New Orleans Pharmacists
A story worthy of a museum
It’s really a very flexible career,” Randall Schexnayder insists.
The Assistant Dean for Academic Support at Xavier University’s College of Pharmacy, Schexnayder keeps up his own license as a pharmacist and earns continuing education credits each year. “You can work in the military, for pharmaceutical companies, retail stores, hospitals – you name it,” he says.
While graduates travel widely, many are still in town. “Just go up to any pharmacy counter and ask when they finished at Xavier!” Schexnayder suggests.
Appropriately, a Catholic school is educating local pharmacists today, since the first New Orleanian of note to prepare remedies and dosages was an Ursuline nun.
Charlotte Hebert of Bayeux, France, Sister François Xavier, arrived at the Ursuline Convent here in 1732, and for the next 30 years was the nun in charge of the local hospital, according to Emily Clark’s 2007 book Masterless Mistresses: The New Orleans Ursulines and the Development of a New World Society, 1724-1834. Sister Xavier’s remedies would have come from her herb garden, which was located at the nuns’ property at 1112 Chartres St. (You can still visit: the Old Ursuline Convent is open to visitors Mondays through Saturdays, 10 a.m.-4 p.m.)
Dr. Conchetta White Fulton, chair of the Clinical Department at Xavier’s School of Pharmacy, believes women make good pharmacists “We are observant, and we’re going to make sure the patient understands the medication and does the right thing with the medication they’re on.”
“It’s a good career to have and raise a family,” she notes. Fulton explains that she had been recruited while a student at Xavier Prep. “A gentleman came from Xavier to recruit students – told us about different types of pharmacy. They talk about STEM today (Science, Technology, Engineering, Mathematics – currently a focus of federal and state education policy). Well, that’s what we had!” Her first job out of school was at Broadmoor Drug Store, but she returned to Xavier University and an academic career.
Another high school student recruited to Xavier was Scott Beninato, now co-owner with pharmacy technician Terry Langlois of Castellon’s Pharmacy at 8232 Oak St. The original owner of the store was Vic Castellon, with Beninato and Langlois taking over in 2003. “It’s a very fulfilling job. I have never regretted a day getting into pharmacy – maybe not the paper work, but you’ve got to have fun with that, too,” Beninato says.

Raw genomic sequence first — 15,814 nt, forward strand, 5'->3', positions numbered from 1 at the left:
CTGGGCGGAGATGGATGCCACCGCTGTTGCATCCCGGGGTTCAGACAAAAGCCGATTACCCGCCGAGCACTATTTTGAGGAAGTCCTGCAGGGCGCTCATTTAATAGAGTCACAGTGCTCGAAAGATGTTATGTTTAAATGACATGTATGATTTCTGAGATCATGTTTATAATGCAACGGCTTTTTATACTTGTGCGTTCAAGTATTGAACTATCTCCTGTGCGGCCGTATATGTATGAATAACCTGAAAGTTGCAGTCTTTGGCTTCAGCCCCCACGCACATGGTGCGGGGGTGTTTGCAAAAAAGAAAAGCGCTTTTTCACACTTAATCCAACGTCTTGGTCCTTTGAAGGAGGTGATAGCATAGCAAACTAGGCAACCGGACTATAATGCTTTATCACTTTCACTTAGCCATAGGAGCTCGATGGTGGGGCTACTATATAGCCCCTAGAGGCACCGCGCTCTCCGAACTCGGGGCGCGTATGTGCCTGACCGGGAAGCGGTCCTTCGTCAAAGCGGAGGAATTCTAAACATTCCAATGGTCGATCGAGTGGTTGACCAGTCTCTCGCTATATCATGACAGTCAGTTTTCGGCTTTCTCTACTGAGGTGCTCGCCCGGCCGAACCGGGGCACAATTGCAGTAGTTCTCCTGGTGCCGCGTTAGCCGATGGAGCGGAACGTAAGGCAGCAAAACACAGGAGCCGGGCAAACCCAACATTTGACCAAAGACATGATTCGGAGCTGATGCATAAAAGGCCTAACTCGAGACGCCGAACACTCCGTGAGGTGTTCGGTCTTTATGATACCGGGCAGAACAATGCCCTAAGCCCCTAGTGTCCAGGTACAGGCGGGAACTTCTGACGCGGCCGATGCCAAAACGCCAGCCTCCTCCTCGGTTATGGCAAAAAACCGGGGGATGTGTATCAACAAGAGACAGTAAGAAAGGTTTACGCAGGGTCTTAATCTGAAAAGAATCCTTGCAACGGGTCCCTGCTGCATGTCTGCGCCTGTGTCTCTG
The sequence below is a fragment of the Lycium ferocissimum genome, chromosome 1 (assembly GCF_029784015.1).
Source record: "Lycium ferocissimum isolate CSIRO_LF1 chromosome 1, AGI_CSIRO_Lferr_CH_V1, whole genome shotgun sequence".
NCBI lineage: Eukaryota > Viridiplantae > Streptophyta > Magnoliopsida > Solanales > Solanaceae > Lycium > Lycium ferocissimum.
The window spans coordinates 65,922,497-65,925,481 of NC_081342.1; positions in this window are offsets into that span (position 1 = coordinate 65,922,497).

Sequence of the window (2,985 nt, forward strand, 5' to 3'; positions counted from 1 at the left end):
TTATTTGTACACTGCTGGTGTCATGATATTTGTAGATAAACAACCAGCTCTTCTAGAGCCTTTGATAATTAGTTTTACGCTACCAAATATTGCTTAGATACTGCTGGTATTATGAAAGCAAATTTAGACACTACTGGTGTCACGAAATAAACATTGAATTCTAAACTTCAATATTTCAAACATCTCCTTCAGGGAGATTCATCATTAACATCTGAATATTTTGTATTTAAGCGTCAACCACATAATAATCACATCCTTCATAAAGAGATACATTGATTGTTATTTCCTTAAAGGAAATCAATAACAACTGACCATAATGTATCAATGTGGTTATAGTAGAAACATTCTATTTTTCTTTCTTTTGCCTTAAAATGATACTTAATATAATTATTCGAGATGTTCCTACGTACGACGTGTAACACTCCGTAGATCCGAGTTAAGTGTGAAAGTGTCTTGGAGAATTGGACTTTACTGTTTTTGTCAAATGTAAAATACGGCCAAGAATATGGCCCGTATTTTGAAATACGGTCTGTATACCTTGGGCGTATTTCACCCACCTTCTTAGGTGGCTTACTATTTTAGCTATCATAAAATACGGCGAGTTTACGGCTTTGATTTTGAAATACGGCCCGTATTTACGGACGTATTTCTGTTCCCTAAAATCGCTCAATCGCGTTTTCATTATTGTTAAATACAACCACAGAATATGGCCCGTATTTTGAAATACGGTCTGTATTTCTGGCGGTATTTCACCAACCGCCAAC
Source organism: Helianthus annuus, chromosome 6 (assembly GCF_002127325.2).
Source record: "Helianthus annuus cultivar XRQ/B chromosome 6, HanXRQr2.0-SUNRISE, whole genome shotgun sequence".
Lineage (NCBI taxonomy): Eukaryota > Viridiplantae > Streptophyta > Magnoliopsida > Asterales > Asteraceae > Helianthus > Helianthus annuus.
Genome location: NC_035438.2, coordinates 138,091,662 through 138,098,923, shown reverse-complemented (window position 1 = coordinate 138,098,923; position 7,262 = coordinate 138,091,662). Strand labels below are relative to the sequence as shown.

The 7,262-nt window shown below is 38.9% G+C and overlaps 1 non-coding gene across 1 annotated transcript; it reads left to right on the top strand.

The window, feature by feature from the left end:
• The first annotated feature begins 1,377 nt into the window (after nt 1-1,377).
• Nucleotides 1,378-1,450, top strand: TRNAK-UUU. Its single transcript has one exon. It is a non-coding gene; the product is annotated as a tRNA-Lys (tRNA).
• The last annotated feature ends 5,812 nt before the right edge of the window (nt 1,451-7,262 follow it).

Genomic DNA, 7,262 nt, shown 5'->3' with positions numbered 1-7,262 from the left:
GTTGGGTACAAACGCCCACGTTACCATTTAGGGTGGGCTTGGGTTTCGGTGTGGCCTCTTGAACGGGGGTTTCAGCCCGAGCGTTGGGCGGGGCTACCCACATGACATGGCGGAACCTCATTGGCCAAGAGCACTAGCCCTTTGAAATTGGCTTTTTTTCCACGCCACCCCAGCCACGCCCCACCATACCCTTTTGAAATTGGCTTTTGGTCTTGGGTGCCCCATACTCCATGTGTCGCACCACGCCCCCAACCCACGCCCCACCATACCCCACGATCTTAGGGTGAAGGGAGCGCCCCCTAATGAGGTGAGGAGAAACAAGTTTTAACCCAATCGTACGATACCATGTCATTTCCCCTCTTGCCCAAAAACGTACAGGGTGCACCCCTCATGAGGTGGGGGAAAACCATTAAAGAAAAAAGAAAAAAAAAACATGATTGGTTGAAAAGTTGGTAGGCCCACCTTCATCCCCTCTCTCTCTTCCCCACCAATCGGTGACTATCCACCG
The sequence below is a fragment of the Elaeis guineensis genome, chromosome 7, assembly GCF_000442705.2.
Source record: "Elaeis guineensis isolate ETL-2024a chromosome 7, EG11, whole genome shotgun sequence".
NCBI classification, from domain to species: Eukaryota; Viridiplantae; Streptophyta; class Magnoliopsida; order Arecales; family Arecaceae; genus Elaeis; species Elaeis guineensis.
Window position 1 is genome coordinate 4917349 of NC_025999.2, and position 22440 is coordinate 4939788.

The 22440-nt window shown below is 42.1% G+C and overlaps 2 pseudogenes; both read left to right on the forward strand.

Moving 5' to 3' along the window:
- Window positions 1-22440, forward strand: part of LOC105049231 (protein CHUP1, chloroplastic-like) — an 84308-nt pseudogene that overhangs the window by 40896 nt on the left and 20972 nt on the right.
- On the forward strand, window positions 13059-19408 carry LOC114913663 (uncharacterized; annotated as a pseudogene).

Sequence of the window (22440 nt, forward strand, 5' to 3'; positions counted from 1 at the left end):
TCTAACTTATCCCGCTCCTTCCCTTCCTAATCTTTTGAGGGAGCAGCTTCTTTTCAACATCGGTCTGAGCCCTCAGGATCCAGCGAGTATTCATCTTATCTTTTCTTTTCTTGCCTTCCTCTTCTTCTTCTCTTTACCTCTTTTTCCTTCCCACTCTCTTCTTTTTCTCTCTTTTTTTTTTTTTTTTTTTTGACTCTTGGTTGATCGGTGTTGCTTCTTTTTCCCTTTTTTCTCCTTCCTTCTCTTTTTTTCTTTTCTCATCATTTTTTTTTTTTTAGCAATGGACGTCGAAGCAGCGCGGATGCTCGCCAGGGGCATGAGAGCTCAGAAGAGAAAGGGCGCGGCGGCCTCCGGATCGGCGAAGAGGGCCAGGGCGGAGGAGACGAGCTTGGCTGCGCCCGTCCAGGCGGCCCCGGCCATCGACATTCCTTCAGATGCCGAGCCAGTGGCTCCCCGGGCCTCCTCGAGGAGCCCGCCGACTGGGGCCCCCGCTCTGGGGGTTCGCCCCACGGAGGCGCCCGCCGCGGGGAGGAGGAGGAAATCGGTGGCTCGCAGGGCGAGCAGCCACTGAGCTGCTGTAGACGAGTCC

Xavier’s Pharmacy school opened in 1927, but the earliest organized local pharmacy school was the New Orleans College of Pharmacy, first organized in 1879 and by 1900 at the corner of Carondelet and Lafayette streets. Women were welcomed as students, and Eliza Rudolph was the first woman pharmacist licensed in Louisiana; in 1882, she was accepted into the state pharmaceutical association.
Loyola University acquired the New Orleans College of Pharmacy in 1913, and continued to enroll women students (even when they weren’t admitted as fulltime Loyola University liberal arts undergraduates until the ’50s.) Fond memories of Loyola’s pharmacy program are treasured by one of the faculty children.
“I was always around there, playing around in the laboratory where the pharmacy students compounded drugs, where they learned to make prescriptions,” Edward Ireland reminisces.
Although he’s now Professor Emeritus of Comprehensive Dentistry at the LSU Dental School, his father, Edward Ireland Sr., was a pharmacist, who after completing his training in his native Wisconsin, found his way to New Orleans and ultimately became Dean of the College of Pharmacy at Loyola University.
Ireland’s most adventurous times with his father involved the New Orleans Pharmacy Museum, begun by a prior Loyola pharmacy dean.
Ireland’s father was an energetic collector. “Over the years he got fixtures, drug jars and huge counters when stores went out of business. … The leech jar was a very coveted thing – my Dad was after that leech jar for a long time, and he was so excited when the pharmacist called and said he could have it. It’s down there now.”
In spite of the treasured artifacts, things were primitive when the museum first opened. “Downstairs there was only a pot bellied stove in the middle of the room, that’s how they kept the place warm. There was no heat upstairs at all.” The museum attracted attention.
The emergence of a pharmacy school at Northeast Louisiana University (now University of Louisiana at Monroe) and the opening up of Xavier’s pharmacy school to all races after the Civil Rights years, caused Loyola’s enrollment to drop, and in 1965 Loyola closed its pharmacy program.
“I remember, we were coming back from Mobile, we were near the Rigolets Bridge and it came as a news flash on WWL Radio that the school was closing – when we got home there was a telegram on the door. That was how my father found out,” Ireland remembers.
While there is a plaque in Bobet Hall on the Loyola University campus honoring the deans of the pharmacy program, the pharmacy museum is the real memorial to all those who have compounded local remedies over the years.
Visit the Museum
Press your nose against the window of the New Orleans Pharmacy Museum at 514 Chartres St., and peer into a long-ago world where the neighborhood druggist dispensed mysterious remedies behind a massive carved wooden counter, and sodas came from an ornate fountain and were sipped at a marble topped bar. Originally the location of the shop of Louis Dufilho Jr., the state’s first licensed pharmacist in 1816, tours of exhibits on two floors are available Tuesdays through Saturdays beginning at 10 a.m. (closing at 2 p.m. weekdays and 5 p.m. Saturdays) for $5 adults and $4 for students and seniors, with those under 6 free.